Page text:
In my freshman year of college, I was scared to death. I was away from home and family for the first time in my life. I was being exposed to new ideas. I was working toward my future. I was adulting with no instruction manual.
Fortunately I made an amazing friend, and we became practically inseparable. She was my lifeline. We were like binary stars. No pressure there, right?
She was from a different country, with a much more reserved culture. So when she occasionally acted rather cold, I cut her some slack. I’m a loyal friend, and that’s what loyal friends do.
And then one time she cut me out entirely. She avoided me and didn’t speak to me for about two weeks. I have no idea why. I didn’t have a clue then, either. That was the worst part about it. I had no idea what I had done to deserve such treatment. And since she was the only close friend I had made there, it felt like someone had scooped out my heart with a rusty grapefruit spoon.
Finally, her roommate couldn’t stand to see me so distraught, and forced her to talk to me. I was so relieved that I didn’t even question anything. I don’t even recall there being any awkwardness to our friendship after that. We just picked up where we left off. So be it.
During one of our breaks, she came to Florida with me and stayed with my family. Two years later, when I was studying abroad and she was bicycling across the United States, she left her bike in the garage of a total stranger in Texas, hopped a bus, and came to visit me in Mexico. In a time before internet, we would exchange 30-page letters with each other. I loved those letters.
I considered her my best friend. She never said the same to me. (That’s happened a lot in my life. A whole lot. It’s hurtful.)
Over time, we’ve drifted apart. Thirty-page letters are no longer feasible for either of us. Still, I continued to reach out, despite the oceans and continents between us.
She’s never been very comfortable with the internet. She doesn’t have a Facebook Page. She stopped answering e-mails at least a decade and a half ago. My attempts to connect have been ignored.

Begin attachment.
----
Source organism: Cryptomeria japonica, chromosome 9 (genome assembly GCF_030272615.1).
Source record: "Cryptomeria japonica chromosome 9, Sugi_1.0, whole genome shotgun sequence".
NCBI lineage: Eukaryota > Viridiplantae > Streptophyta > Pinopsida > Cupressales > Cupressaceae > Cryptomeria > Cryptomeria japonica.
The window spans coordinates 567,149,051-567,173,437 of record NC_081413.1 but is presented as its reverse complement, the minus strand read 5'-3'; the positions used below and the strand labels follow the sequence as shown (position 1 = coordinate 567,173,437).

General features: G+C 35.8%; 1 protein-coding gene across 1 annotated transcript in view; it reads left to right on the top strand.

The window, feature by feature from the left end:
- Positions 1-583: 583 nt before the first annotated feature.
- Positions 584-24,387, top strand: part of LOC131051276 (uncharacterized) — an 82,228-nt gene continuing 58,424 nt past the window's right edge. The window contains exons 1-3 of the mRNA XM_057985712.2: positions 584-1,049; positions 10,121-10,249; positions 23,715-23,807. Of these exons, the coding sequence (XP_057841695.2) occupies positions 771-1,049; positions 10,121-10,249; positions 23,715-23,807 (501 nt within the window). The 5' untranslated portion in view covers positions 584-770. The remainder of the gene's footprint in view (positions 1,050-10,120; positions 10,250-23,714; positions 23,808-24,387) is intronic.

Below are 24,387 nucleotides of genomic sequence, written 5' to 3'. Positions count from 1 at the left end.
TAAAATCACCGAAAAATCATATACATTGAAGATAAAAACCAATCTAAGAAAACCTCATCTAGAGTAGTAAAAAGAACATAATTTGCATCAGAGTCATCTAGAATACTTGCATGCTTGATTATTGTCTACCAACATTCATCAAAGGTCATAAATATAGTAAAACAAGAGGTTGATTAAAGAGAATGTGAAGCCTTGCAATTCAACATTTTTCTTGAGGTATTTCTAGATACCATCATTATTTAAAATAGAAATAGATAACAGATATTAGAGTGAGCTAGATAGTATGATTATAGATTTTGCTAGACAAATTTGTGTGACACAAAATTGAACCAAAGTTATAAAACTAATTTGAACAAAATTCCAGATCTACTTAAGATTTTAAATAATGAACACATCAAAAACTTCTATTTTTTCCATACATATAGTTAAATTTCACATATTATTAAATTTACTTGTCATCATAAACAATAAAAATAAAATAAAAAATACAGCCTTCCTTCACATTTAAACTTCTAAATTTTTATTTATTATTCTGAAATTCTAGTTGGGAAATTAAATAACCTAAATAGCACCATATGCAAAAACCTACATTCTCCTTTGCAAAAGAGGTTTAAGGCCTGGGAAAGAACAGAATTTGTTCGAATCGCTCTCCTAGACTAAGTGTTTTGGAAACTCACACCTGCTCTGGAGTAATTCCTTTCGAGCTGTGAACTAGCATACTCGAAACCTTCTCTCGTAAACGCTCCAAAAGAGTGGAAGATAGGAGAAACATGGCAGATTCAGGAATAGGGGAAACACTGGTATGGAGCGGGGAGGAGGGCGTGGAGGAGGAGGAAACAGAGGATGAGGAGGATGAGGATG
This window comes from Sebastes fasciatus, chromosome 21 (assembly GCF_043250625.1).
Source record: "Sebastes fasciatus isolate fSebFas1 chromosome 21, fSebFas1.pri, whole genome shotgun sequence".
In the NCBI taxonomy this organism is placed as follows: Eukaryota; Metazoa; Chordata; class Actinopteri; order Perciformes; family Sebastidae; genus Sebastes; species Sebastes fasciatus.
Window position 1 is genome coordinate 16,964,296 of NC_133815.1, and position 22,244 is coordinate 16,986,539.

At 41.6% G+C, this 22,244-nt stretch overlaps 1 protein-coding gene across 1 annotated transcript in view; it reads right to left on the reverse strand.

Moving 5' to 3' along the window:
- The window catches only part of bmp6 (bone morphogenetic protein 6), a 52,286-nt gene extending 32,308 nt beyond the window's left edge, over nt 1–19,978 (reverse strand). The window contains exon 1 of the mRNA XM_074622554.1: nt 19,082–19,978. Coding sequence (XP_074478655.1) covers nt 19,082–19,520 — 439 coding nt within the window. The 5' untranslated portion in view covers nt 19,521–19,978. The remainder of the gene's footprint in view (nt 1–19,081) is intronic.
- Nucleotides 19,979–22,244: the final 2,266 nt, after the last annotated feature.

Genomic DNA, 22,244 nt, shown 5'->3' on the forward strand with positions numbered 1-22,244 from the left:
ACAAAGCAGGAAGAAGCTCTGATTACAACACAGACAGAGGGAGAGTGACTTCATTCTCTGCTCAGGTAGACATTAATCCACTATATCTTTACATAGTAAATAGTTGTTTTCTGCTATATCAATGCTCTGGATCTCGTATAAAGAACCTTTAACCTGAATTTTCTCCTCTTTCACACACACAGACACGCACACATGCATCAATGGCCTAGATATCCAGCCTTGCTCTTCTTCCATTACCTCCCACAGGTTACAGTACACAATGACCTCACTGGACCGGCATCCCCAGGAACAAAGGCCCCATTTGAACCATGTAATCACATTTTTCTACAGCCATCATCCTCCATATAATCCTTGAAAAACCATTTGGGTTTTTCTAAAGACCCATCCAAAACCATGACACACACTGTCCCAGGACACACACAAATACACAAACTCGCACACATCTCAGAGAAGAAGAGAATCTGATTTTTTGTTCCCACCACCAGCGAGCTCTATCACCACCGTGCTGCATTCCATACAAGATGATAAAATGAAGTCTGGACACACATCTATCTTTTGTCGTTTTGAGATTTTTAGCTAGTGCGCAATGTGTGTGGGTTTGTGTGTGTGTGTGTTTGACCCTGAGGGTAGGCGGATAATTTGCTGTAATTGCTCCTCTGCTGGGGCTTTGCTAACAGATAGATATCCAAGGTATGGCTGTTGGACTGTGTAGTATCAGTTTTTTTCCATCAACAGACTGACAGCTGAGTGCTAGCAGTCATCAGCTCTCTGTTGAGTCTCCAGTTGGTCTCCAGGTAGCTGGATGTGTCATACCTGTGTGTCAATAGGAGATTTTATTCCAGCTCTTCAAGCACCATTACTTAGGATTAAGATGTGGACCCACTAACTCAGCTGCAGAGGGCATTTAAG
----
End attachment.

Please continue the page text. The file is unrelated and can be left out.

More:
I still think of her often, but I’m no longer the girl I was at 17. I’m no longer willing to be the only one who makes an effort to sustain a friendship. I realize that I deserve more than I’ve gotten in recent decades. I know I’m a good friend to have. But I can’t force anyone to care.
In recent years, I’ve taken the Physics of Friendship much more seriously. Newton says that an object that is in motion will not change its velocity unless a force acts upon it. The same applies to friends. We are all objects in motion. If friends drift away, I used to try to be that force that slowed them down. Now my energy is much more limited.
Maybe I should stop viewing it as her pushing me away, and start looking at it as her pushing herself from me. Because I don’t need to go anywhere. I’m in a good place.
So when you feel that gap starting to widen with someone you care about, let ‘em drift, I say. You are not responsible for their motion. Don’t cling. Nothing ought to be that hard.
And then, too, letting go is sometimes all it takes for someone to want to return to your orbit. But mostly not, truth be told. Mostly not.
And that’s okay. As Max Ehrmann wrote, “No doubt the universe is unfolding as it should.”